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gamesindustryblog.com June 29, 2017


Jehovah's Witnesses face ban in Russia

07 April 2017, 02:29 | Clarence Schmidt

Russia moves to ban Jehovah's Witnesses as 'extremist'

Jehovah’s Witnesses elder Andrei Sivak, a father of three may face charges of extremism

The Russian Supreme Court is considering a government request to ban the Jehovah's Witnesses, and the nation's justice ministry has suspended the group's activities. They are asking the court to declare members of the Jehovah's Witnesses as victims of political repression and to deem the ban unlawful.

"USCIRF calls on the Russian government to stop its harassment of this peaceful religious group".

A representative for the ministry asserted that the Jehovah's Witnesses promoted the idea of their exceptionalism and supremacy over other religions, which similarly violated anti-extremism legislation.

The case was eventually adjourned until Thursday.

One pamphlet the ministry reportedly took issue with quoted the novelist Leo Tolstoy and described the beliefs of the Russian Orthodox Church as superstition and sorcery, according to the BBC.

The condemnation of the Russian action follows a lawsuit lodged at the country's Supreme Court on 15 March to declare the Jehovah's Witnesses Administrative Center "extremist", to liquidate it, and to ban its activity. "Such prosecution is based on completely false grounds".

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The Justice Ministry alleges that their religious activities are in violation of Russian law and fighting extremism.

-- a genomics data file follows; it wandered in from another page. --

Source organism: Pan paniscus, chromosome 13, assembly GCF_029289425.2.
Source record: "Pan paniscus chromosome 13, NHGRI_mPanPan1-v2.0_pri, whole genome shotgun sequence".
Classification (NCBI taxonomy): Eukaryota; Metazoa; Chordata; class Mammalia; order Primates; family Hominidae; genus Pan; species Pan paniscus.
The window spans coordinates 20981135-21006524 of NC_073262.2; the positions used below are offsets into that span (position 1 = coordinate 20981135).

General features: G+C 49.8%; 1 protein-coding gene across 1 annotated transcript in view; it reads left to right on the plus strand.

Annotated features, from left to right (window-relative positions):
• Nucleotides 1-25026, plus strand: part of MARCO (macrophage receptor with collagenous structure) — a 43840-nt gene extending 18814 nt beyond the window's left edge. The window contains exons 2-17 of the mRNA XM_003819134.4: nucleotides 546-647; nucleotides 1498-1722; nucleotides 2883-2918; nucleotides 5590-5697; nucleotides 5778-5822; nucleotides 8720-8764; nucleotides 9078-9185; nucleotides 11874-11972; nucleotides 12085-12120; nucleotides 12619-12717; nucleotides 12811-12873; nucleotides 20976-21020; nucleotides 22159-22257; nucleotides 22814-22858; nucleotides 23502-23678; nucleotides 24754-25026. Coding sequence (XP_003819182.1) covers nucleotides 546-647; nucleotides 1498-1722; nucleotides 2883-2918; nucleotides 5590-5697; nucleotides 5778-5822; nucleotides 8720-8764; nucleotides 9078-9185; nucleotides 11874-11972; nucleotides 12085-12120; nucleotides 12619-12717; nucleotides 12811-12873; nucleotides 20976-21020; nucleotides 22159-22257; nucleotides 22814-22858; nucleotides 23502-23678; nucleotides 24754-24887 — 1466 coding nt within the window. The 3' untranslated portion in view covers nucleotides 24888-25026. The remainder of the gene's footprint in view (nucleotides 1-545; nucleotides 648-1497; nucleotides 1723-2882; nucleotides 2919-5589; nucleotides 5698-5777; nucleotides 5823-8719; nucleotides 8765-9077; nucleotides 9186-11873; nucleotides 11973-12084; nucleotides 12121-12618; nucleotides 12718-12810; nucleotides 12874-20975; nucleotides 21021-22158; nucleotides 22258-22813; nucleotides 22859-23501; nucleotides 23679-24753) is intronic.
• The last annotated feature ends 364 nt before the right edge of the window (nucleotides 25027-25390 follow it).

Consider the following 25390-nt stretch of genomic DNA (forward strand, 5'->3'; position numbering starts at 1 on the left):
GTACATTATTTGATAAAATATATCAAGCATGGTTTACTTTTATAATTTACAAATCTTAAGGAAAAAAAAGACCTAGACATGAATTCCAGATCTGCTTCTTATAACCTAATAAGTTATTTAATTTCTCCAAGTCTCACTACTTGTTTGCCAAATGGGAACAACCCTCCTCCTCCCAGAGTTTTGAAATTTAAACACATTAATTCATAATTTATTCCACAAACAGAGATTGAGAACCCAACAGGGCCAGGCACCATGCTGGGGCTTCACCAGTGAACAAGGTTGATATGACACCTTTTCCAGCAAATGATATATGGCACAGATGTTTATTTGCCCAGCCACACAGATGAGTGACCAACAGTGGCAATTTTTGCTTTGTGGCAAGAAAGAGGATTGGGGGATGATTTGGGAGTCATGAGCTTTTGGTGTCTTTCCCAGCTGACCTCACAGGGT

"The Russian government's latest actions appear created to eliminate the legal existence of Jehovah's Witnesses in Russia", he said in a statement.

The government has cracked down on the group in recent years, imposing fines on congregations and occasionally arresting leaders perceived to be stoking anti-government sentiment.

In 2009, prosecutors in southern Russian Federation wrote a report that found that Jehovah's Witnesses "undermined respect" in other religions.

According to a New York Times report, the religious group is viewed by the Russian government as deviating too far from traditional norms that President Vladimir Putin has promoted.

"We object to letting local religious chapters participate in the hearings, because they are structural units of Jehovah's Witnesses", the spokeswoman said. During Soviet rule, Jehovah's Witnesses were targeted as spies by the KGB. Since 2004 sever branches and chapters of the organization were banned and shut down in various regions of Russian Federation.



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